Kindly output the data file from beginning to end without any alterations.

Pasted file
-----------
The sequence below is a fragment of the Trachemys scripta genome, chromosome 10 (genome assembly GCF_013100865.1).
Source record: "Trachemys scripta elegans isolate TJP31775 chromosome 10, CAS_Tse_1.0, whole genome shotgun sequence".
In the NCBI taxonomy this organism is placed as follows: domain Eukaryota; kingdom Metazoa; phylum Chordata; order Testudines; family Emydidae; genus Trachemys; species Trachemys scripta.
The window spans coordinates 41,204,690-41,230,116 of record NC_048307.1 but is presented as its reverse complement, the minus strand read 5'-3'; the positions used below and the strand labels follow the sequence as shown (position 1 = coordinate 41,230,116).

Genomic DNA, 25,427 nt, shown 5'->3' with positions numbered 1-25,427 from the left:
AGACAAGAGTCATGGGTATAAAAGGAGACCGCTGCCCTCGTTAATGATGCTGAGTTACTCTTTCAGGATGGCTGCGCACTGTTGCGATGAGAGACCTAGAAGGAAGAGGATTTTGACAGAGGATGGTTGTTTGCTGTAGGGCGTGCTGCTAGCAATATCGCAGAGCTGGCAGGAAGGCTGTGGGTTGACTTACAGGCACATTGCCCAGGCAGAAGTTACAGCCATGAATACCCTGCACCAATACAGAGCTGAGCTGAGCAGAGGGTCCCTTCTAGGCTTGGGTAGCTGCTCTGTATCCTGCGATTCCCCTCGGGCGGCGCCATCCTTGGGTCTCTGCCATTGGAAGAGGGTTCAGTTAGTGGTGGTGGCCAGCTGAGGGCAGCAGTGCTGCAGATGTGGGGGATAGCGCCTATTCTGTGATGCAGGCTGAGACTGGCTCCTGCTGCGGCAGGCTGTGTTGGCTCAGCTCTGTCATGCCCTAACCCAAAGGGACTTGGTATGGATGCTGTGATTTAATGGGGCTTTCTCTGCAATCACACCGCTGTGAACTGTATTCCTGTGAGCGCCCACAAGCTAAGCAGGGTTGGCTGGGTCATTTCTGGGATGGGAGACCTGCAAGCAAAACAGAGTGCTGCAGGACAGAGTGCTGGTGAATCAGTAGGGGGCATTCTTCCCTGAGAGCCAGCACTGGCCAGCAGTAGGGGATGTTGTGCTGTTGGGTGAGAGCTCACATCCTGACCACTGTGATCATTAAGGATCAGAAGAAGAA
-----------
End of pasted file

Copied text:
The sequence below is a fragment of the Trachemys scripta genome, chromosome 10 (genome assembly GCF_013100865.1).
Source record: "Trachemys scripta elegans isolate TJP31775 chromosome 10, CAS_Tse_1.0, whole genome shotgun sequence".
In the NCBI taxonomy this organism is placed as follows: domain Eukaryota; kingdom Metazoa; phylum Chordata; order Testudines; family Emydidae; genus Trachemys; species Trachemys scripta.
The window spans coordinates 41,204,690-41,230,116 of record NC_048307.1 but is presented as its reverse complement, the minus strand read 5'-3'; the positions used below and the strand labels follow the sequence as shown (position 1 = coordinate 41,230,116).

Genomic DNA, 25,427 nt, shown 5'->3' with positions numbered 1-25,427 from the left:
AGACAAGAGTCATGGGTATAAAAGGAGACCGCTGCCCTCGTTAATGATGCTGAGTTACTCTTTCAGGATGGCTGCGCACTGTTGCGATGAGAGACCTAGAAGGAAGAGGATTTTGACAGAGGATGGTTGTTTGCTGTAGGGCGTGCTGCTAGCAATATCGCAGAGCTGGCAGGAAGGCTGTGGGTTGACTTACAGGCACATTGCCCAGGCAGAAGTTACAGCCATGAATACCCTGCACCAATACAGAGCTGAGCTGAGCAGAGGGTCCCTTCTAGGCTTGGGTAGCTGCTCTGTATCCTGCGATTCCCCTCGGGCGGCGCCATCCTTGGGTCTCTGCCATTGGAAGAGGGTTCAGTTAGTGGTGGTGGCCAGCTGAGGGCAGCAGTGCTGCAGATGTGGGGGATAGCGCCTATTCTGTGATGCAGGCTGAGACTGGCTCCTGCTGCGGCAGGCTGTGTTGGCTCAGCTCTGTCATGCCCTAACCCAAAGGGACTTGGTATGGATGCTGTGATTTAATGGGGCTTTCTCTGCAATCACACCGCTGTGAACTGTATTCCTGTGAGCGCCCACAAGCTAAGCAGGGTTGGCTGGGTCATTTCTGGGATGGGAGACCTGCAAGCAAAACAGAGTGCTGCAGGACAGAGTGCTGGTGAATCAGTAGGGGGCATTCTTCCCTGAGAGCCAGCACTGGCCAGCAGTAGGGGATGTTGTGCTGTTGGGTGAGAGCTCACATCCTGACCACTGTGATCATTAAGGATCAGAAGAAGAA